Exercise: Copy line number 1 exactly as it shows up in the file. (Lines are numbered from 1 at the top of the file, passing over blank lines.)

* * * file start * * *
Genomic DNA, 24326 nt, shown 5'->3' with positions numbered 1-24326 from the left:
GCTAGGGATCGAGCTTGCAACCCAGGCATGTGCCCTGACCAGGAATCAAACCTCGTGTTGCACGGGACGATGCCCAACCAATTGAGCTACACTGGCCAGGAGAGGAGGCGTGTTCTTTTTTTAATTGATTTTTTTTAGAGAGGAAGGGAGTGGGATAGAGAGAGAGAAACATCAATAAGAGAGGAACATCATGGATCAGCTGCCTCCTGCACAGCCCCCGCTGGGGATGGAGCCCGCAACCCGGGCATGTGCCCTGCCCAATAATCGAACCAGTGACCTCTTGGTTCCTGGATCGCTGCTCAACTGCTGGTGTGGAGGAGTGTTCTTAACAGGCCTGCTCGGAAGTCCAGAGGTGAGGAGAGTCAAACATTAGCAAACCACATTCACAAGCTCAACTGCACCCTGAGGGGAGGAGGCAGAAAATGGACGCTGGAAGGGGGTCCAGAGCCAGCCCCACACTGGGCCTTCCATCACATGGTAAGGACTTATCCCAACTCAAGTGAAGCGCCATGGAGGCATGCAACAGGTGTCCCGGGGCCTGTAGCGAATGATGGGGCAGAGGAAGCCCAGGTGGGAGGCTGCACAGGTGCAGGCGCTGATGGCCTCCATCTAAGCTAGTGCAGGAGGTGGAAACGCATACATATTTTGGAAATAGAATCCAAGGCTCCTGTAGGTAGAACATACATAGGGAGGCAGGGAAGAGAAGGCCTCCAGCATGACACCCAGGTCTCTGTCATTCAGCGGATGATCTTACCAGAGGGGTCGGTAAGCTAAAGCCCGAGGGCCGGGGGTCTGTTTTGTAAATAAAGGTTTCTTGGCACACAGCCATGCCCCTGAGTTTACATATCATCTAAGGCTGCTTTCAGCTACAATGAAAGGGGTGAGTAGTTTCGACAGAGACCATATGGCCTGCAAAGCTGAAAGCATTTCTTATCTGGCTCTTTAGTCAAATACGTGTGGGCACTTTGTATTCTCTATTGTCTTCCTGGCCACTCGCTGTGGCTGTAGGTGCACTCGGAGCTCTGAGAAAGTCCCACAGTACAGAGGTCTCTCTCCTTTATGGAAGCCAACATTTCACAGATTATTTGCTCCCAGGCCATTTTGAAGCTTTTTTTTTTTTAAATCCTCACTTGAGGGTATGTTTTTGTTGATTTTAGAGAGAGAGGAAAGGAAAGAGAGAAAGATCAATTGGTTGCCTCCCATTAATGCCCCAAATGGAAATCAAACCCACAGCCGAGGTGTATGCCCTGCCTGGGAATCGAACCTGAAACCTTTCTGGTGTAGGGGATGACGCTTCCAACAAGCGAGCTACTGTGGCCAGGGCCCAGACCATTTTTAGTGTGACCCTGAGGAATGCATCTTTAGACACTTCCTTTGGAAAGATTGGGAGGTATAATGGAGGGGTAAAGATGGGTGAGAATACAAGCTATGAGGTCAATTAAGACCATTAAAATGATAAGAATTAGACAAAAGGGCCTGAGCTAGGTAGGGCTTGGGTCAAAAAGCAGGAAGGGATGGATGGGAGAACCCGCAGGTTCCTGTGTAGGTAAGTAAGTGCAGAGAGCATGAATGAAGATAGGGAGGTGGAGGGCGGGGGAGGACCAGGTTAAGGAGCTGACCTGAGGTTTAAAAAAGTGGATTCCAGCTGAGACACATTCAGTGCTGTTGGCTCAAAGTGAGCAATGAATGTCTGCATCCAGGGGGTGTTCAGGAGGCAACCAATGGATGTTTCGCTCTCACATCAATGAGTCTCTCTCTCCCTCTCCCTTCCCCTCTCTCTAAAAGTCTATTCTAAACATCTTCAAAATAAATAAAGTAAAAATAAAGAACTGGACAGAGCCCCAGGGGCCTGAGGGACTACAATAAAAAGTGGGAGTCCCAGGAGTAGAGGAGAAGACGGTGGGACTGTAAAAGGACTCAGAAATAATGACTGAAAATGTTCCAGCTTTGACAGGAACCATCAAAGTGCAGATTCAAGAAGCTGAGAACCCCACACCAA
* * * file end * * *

Genomic DNA, 24326 nt, shown 5'->3' with positions numbered 1-24326 from the left: